Page C1.1 . 01 September 2004                     
ArchitectureWeek - Culture Department
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Southernness in Architecture

by Charles W. Moore

If John F. Kennedy did indeed call Washington, D.C., "a city of Southern efficiency and Northern charm," it was a statement characterized less by its deadly accuracy and double-edged sharpness than by the startling lack of ambiguity that went with it. The American North is prized for its efficiency and the opulence of its progress. The American South is seen to lack those qualities and to rely instead on more leisurely (and more charming) ways.

The U.S. South as it is generally taken (from the Mason-Dixon line to the Gulf of Mexico and from the Atlantic Ocean to Texas) has a variety of climates, from the sharp seasonal differences of the Blue Ridge Mountains to the almost tropical Gulf coast. But almost all of the South has long hot summers that induce the tempo some of us connect with charm, and others link with indolence and poverty.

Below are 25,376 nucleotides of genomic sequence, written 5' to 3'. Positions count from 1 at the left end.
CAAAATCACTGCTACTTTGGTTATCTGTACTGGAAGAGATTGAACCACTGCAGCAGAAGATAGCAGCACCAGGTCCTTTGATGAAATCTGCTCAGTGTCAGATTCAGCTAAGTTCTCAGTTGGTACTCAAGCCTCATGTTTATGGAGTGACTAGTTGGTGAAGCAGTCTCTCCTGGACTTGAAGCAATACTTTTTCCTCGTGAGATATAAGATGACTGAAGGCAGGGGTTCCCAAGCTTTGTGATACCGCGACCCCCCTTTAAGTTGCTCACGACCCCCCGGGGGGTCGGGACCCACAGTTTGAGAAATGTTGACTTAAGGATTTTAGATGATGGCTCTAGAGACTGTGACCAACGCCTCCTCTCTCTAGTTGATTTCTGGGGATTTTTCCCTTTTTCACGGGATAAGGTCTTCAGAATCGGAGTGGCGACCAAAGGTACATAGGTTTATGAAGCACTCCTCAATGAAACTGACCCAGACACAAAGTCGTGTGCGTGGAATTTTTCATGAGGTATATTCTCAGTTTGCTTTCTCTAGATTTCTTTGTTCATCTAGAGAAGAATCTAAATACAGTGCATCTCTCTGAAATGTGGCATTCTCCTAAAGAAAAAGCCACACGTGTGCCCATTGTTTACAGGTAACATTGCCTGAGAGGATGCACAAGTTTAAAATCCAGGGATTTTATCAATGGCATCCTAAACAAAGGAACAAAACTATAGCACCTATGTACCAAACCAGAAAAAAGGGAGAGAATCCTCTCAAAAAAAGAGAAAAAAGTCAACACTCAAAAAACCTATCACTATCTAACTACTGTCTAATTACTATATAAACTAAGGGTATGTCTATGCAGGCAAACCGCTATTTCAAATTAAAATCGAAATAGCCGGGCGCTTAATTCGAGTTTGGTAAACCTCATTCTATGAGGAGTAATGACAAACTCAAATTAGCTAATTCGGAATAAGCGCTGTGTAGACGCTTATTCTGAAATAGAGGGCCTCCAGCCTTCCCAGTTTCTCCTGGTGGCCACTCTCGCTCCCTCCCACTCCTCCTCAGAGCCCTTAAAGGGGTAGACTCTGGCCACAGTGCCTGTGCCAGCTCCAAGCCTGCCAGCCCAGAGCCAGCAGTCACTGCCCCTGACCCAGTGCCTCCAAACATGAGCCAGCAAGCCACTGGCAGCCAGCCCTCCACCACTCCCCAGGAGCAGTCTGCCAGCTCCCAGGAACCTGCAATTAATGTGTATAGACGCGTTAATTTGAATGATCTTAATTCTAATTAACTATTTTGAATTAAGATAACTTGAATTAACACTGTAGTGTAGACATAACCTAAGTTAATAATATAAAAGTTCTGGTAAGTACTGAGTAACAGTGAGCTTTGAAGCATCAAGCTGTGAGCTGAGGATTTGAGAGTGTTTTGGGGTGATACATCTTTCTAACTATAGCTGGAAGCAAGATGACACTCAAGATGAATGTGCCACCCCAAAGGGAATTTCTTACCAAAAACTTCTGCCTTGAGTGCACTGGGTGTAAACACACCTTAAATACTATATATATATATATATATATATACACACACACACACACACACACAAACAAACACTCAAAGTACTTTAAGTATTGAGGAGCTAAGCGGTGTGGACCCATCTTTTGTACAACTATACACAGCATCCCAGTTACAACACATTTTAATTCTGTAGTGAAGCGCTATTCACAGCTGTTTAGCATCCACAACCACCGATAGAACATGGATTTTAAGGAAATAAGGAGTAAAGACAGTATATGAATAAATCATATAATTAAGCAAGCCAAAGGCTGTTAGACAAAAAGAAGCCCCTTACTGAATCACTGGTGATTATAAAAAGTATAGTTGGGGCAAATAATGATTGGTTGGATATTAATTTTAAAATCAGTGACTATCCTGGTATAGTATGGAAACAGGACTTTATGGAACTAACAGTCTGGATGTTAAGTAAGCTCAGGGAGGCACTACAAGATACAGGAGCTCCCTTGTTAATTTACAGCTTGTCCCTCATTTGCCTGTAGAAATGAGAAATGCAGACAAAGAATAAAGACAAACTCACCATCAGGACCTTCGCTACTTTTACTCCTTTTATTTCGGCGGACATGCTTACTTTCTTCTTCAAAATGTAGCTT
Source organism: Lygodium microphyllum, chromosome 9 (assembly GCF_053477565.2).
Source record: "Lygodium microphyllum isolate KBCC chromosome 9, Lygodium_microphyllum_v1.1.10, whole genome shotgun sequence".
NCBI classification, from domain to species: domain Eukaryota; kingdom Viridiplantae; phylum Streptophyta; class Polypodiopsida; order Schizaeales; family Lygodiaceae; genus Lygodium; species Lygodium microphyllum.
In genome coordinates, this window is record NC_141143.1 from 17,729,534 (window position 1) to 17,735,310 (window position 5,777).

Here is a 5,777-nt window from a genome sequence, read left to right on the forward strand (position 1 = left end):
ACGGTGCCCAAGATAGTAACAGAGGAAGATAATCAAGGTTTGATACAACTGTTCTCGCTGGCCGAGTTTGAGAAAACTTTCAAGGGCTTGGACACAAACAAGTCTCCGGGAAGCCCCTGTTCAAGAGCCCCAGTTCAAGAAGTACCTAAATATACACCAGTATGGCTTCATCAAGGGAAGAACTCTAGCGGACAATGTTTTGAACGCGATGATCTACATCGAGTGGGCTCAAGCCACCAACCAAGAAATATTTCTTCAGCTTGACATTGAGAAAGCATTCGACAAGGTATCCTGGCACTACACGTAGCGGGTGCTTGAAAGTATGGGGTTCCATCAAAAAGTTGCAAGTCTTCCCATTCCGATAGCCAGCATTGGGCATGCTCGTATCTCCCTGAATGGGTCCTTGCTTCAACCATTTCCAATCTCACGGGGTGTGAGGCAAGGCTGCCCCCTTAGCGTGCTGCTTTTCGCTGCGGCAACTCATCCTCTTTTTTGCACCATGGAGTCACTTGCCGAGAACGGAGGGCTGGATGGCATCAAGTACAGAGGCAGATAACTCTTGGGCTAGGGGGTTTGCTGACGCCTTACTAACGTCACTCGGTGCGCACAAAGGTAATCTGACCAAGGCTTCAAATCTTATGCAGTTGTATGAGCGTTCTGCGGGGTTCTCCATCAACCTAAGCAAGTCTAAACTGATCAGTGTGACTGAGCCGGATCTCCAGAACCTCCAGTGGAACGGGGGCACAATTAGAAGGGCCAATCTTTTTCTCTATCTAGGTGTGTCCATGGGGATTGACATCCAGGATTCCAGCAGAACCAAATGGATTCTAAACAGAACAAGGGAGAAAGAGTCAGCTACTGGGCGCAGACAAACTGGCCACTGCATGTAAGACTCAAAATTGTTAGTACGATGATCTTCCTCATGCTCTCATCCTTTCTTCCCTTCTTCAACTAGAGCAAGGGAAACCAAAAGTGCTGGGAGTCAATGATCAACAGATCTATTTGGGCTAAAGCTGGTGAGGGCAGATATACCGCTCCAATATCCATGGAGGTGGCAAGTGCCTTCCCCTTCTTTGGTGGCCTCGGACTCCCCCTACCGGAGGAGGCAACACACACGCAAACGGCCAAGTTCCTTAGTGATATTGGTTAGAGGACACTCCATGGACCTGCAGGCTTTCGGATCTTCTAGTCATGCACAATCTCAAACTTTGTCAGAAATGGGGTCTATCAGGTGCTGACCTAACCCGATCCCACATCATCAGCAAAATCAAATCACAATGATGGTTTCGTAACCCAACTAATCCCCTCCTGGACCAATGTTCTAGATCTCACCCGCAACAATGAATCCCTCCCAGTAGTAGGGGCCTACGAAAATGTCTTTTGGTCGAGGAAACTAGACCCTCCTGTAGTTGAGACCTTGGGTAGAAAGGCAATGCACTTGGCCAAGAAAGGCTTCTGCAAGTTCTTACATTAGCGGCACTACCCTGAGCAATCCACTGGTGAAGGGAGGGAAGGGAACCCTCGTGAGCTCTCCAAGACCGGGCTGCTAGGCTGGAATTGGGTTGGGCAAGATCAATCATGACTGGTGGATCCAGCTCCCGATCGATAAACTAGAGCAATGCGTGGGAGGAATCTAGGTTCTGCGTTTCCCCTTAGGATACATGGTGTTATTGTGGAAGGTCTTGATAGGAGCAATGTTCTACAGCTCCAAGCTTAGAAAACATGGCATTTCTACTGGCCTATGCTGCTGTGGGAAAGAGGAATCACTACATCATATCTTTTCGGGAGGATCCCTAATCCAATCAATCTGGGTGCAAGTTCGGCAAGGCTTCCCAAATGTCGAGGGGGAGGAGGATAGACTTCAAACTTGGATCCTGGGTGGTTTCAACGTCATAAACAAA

All of the area, too (except for a corner north of Washington), shares a past that includes the institution of black slavery, secession from the Union, a bloody and debilitating war, and (mostly) a slow and painful recovery. So the climate and the institutional inheritance may provide direction in our search for architectural "southernness."

Special Southern Places

In this search, I leave out examples from the present century, at least partly because buildings built during the heyday of the energy blowout have been air-conditioned by refrigeration and so have lost some reason for specialness and come closely to resemble buildings elsewhere.

Some of the places I consider are Jackson Square, New Orleans, houses in Charleston, South Carolina, and the towns of Savannah, Georgia and Bremo, Virginia. These places are mostly quite small, mostly possessed of a high degree of geometric order, and must have been, through most of their existence, swarming with inhabitants.   >>>

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This article is excerpted from You Have to Pay for the Public Life by Charles W. Moore, edited by Kevin Keim, with permission of the publisher, The MIT Press.



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A composite of the kinds of buildings typical of a square in Savannah, Georgia.
Image: Charles Moore

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Two apartment blocks, with just three stories and continuous balconies along the upper floors, grant in their symmetry a sense of urban center in Jackson Square, New Orleans.
Image: Charles Moore


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